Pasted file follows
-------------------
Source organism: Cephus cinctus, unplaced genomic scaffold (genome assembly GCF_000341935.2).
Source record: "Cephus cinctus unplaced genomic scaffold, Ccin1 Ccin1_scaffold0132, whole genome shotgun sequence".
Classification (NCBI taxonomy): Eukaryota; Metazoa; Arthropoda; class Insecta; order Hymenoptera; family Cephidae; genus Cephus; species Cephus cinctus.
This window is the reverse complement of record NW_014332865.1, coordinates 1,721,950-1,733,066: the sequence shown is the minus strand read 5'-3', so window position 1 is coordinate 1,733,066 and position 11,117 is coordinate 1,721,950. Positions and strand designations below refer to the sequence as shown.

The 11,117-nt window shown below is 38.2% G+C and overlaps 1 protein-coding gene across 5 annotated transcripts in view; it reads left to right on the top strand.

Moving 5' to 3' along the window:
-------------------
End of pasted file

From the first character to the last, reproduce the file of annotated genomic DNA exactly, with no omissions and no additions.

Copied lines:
Source organism: Cephus cinctus, unplaced genomic scaffold (genome assembly GCF_000341935.2).
Source record: "Cephus cinctus unplaced genomic scaffold, Ccin1 Ccin1_scaffold0132, whole genome shotgun sequence".
Classification (NCBI taxonomy): Eukaryota; Metazoa; Arthropoda; class Insecta; order Hymenoptera; family Cephidae; genus Cephus; species Cephus cinctus.
This window is the reverse complement of record NW_014332865.1, coordinates 1,721,950-1,733,066: the sequence shown is the minus strand read 5'-3', so window position 1 is coordinate 1,733,066 and position 11,117 is coordinate 1,721,950. Positions and strand designations below refer to the sequence as shown.

The 11,117-nt window shown below is 38.2% G+C and overlaps 1 protein-coding gene across 5 annotated transcripts in view; it reads left to right on the top strand.

Moving 5' to 3' along the window: